The opinion of the court was delivered by: LASKER
This case concerns application of the antifraud provisions of the Commodities Exchange Act ("CEA"). Defendants have developed alternative theories of relief in support of their motions to dismiss and for summary judgment pursuant to Rules 12(b) and 56 of the Federal Rules of Civil Procedure. Plaintiff has brought a Rule 56 cross-motion for summary judgment based upon the doctrine of collateral estoppel. For the reasons described below, the complaint is dismissed without prejudice because it fails to state a claim under the CEA.
On the morning of August 31, 1979, plaintiff, who held a commodities trading account with Merrill Lynch, gave defendant Soorty, at the time a Merrill Lynch account executive, an order to buy a number of silver futures contracts for him. It was established at the state trial involving related issues that Soorty made an error when he sold instead of bought silver futures contracts for plaintiff,
and that this error produced a deficit in plaintiff's trading account. With respect to transactions made by Soorty later on the same day which increased the size of plaintiff's loss, the state jury decided that the losses were the result of plaintiff's own doing.
On September 4, 1981, the next business day following the Labor Day weekend, plaintiff went to defendants' offices to demand, in light of Soorty's error, that defendants reverse the August 31 transactions. Defendants refused, stating that they considered the resulting loss as being entirely plaintiff's responsibility, that the loss had to be borne solely by plaintiff, and that defendants intended to collect the unsecured debt created by this loss as soon as possible. By September 5, Soorty had prepared an inter-office memorandum describing his version of the events of August 31. On the same day, plaintiff's objections notwithstanding, defendants liquidated plaintiff's account. It is alleged that defendants relied upon the Soorty memorandum as a justification for their action even though they knew, or should have known, that the contents of the memorandum were false.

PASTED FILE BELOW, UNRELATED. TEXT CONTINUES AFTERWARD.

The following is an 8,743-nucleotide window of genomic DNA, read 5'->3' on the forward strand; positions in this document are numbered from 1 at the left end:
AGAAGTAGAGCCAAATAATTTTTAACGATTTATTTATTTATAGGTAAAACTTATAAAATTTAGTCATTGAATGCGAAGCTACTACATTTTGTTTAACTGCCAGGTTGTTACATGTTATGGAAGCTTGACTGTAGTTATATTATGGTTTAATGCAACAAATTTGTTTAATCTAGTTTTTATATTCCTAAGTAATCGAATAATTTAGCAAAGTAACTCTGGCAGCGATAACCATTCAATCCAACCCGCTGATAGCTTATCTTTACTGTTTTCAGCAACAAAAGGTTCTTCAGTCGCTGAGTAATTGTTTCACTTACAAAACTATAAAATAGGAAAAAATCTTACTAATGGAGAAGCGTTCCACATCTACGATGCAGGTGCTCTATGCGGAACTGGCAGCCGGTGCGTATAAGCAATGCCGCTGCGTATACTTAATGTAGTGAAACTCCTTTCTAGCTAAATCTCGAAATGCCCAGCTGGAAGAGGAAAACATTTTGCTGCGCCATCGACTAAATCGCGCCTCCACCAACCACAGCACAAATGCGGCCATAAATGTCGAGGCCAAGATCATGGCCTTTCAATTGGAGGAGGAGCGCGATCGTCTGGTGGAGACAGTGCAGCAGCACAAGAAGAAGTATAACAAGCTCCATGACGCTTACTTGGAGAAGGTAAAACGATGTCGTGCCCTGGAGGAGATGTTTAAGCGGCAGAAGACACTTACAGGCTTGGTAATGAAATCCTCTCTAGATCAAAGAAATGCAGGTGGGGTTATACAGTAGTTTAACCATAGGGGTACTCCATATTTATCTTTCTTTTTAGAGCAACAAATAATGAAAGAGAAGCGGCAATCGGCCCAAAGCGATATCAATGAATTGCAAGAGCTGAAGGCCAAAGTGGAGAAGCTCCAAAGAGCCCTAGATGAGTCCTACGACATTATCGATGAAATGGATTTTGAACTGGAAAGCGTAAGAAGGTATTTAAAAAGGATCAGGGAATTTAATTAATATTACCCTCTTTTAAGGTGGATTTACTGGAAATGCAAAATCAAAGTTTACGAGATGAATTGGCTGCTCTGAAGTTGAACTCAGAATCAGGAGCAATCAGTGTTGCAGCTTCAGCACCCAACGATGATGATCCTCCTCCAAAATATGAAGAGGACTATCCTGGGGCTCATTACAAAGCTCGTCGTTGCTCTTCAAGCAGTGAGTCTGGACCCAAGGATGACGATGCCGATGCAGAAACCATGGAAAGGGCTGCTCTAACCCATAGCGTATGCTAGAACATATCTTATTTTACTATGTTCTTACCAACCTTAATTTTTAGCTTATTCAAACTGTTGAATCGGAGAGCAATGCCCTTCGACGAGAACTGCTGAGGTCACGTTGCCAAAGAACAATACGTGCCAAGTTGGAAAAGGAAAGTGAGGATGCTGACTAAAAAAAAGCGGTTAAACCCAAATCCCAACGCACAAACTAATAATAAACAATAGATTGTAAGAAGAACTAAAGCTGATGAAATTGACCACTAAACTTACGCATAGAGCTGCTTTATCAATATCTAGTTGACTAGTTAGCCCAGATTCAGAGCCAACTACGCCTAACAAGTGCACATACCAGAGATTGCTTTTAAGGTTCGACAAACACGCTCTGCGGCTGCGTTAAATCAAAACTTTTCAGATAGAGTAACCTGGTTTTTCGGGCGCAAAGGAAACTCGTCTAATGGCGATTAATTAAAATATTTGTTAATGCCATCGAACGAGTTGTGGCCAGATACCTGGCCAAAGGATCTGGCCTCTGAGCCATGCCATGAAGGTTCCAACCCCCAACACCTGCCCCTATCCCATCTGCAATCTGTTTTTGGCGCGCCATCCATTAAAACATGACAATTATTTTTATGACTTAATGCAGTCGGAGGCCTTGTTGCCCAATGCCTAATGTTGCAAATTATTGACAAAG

As indicated above, in November 1979, plaintiff filed a complaint in New York State Supreme Court which contained four common law counts, among them negligence and breach of fiduciary duty, based upon the disputed transactions of August 31.
The trial court held defendants liable for the first transaction of August 31.
Plaintiff then brought this action against defendants for the wrongful liquidation of his account. The four-count complaint charges defendants with violating Sections 4b and 4 o of the CEA
(count 1), wrongful conversion of plaintiff's commodities account (count 2), negligent liquidation of plaintiff's commodities and stocks (count 3), and breach of fiduciary duty (count 4). Jurisdiction is based upon the existence of a federal question
and the doctrine of pendent jurisdiction.
Defendants move to dismiss the complaint or for summary judgment arguing that res judicata and the applicable statute of limitations prevent plaintiff from bringing this proceeding, and that there is no jurisdictional basis for this suit because plaintiff has failed to allege a cause of action under the Commodities Exchange Act. Plaintiff cross-moves for partial summary judgment arguing that the findings of the state court are entitled to preclusive effect here. The complaint is dismissed without prejudice because plaintiff has failed to allege a cause of action under Sections 4b or 4 o of the CEA.
A. The CEA Section 4 o Claim
Defendants argue that the CEA Section 4 o claim should be dismissed because it is an antifraud provision aimed at the "commodity trading advisor" or "commodity pool operator", the complaint does not allege that Merrill Lynch was a "commodity pool operator," and the complaint insufficiently alleges that Merrill Lynch is a "commodity trading advisor" as defined by the Commodities Future Trading Commission ("CFTC"). Plaintiff asserts that whether Merrill Lynch is a "commodity trading advisor" depends upon a question of fact which is not determinable on a motion to dismiss.
Section 4 o of the CEA makes it unlawful for any "commodity trading advisor" or "commodity pool operator" to defraud any client.
Since plaintiff has not alleged Merrill Lynch is a "commodity pool operator," the question to be resolved is whether the complaint sufficiently alleges that Merrill Lynch is a "commodity trading advisor."
According to the CFTC, a "commodity trading advisor" is
"any person who, for compensation or profit, engages in the business of advising others, . . . as to the value of commodities or as to the advisability of trading in any commodity for future delivery . . . but does not include . . . (iii) any floor broker or futures commission merchant, . . . Provided, That the furnishings of such services by the foregoing persons is solely incidental to the ...